A report documents hundreds of contacts between White House officials and the corrupt lobbyist Jack Abramoff and his partners, including at least 10 direct contacts between Mr. Abramoff and Karl Rove, the president's chief political strategist.
The White House and Mr. Abramoff
The New York Times | Editorial
Monday 09 October 2006
The sordid Mark Foley controversy has diverted public attention from another major Washington ethics scandal - the influence peddling involving the disgraced former superlobbyist Jack Abramoff. That's good news for the Bush administration, given freshly heightened suspicion that its dealings with Mr. Abramoff and his sleazy K Street operation were far cozier than it is willing to admit.
The White House has consistently played down the ties key officials like Karl Rove had with Mr. Abramoff, who pleaded guilty last January to conspiring to bribe public officials. But the administration has declined to publicly provide detailed answers or grant full access to relevant documents needed to establish the truth.
A newly released report, prepared with unusual bipartisan backing by the House Government Reform Committee, paints a different reality. It reveals that between January 2001 and March 2004, Mr. Abramoff and members of his staff had some 485 contacts with key White House officials, including at least 10 direct contacts between Mr. Abramoff and Mr. Rove. Billing records and e-mail messages unearthed by the committee indicate that Mr. Abramoff and his colleagues spent nearly $25,000 on meals and tickets for White House officials.
The report belies Mr. Rove's description of Mr. Abramoff as merely a "casual acquaintance." An assistant to Mr. Rove, Susan Ralston, who resigned on Friday, had formerly worked for Mr. Abramoff. The report suggests that she sought Mr. Abramoff's help to obtain seats for Mr. Rove and his aides at popular sporting events, and often acted as a conduit, passing messages between the lobbyist and top White House officials, including Mr. Rove and Ken Mehlman, the current chairman of the Republican National Committee who was then a senior White House political strategist.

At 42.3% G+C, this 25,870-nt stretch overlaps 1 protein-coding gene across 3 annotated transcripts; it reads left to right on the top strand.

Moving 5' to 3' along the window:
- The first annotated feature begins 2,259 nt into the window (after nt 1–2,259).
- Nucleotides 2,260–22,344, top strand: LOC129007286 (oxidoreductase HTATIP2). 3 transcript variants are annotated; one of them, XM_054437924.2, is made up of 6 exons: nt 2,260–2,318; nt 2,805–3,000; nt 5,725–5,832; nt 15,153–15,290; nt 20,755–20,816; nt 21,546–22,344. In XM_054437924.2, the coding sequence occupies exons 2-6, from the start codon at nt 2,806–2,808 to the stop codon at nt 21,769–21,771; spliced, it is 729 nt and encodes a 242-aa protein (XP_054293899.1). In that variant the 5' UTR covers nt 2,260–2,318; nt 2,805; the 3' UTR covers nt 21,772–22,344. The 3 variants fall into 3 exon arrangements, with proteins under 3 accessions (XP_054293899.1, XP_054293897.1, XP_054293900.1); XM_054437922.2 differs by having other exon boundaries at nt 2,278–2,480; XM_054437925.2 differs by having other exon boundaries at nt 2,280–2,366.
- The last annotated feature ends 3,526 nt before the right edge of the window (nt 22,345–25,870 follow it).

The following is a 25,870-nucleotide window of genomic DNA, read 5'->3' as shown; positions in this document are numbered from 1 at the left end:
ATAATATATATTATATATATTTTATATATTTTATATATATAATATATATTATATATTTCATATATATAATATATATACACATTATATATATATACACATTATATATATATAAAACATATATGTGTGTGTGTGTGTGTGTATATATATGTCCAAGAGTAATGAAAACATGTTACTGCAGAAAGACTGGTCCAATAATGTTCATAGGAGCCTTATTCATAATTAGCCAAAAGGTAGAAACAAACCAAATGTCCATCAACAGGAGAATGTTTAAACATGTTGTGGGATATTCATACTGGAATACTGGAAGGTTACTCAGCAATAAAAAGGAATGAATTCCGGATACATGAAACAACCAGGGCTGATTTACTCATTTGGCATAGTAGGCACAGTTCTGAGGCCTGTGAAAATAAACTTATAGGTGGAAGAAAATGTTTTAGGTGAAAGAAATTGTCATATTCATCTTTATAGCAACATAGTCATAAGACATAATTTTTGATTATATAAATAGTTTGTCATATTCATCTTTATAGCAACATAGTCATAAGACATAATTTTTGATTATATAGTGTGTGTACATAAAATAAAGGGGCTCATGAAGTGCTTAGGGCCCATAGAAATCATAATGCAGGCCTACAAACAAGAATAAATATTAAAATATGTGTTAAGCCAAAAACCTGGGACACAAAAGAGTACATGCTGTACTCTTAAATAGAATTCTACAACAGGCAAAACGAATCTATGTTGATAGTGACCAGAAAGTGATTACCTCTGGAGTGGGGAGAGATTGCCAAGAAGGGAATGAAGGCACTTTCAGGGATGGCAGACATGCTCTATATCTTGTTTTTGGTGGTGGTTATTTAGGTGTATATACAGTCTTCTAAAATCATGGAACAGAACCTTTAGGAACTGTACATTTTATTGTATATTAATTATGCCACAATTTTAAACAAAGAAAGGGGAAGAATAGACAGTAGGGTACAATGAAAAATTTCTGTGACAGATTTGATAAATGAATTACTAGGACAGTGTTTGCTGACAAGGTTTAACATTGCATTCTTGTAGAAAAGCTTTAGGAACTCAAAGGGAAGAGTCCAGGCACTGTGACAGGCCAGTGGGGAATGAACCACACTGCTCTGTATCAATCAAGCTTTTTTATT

Indeed, it appears that Mr. Rove sat with Mr. Abramoff in the lobbyist's box seats for an N.C.A.A. basketball playoff game in 2002, an occasion Mr. Abramoff memorialized in an e-mail message to a colleague. "Told me anytime we need something just let him know through Susan."
It is plain that Mr. Abramoff had unusual access. As for his effectiveness, Mr. Abramoff rated the results as "mixed." But he scored some important victories. In 2002, for example, the administration made the unusual decision to release $16.3 million to a Mississippi tribe Mr. Abramoff represented, notwithstanding the Justice Department's opposition to the project. The role campaign gifts and contacts between Mr. Abramoff and Mr. Mehlman may have played in this action is a matter warranting close scrutiny by prosecutors, and further digging by the committee.
As Tom Davis of Virginia, the Republican chairman of the committee, and Henry Waxman of California, the ranking Democrat, take pains to note, their report is based on documents that were provided under subpoena by Mr. Abramoff's firm and, for the most part, tell just one side of the story. The White House spin is that Mr. Abramoff had a well-known affinity for exaggerating the impact of his lobbying efforts. If so, full disclosure of relevant records by the White House could help support that claim. Meanwhile, the idea that Mr. Abramoff exerted no influence with the administration seems about as believable as Mark Foley's early claim that his only interest in 16-year-old pages was "mentoring."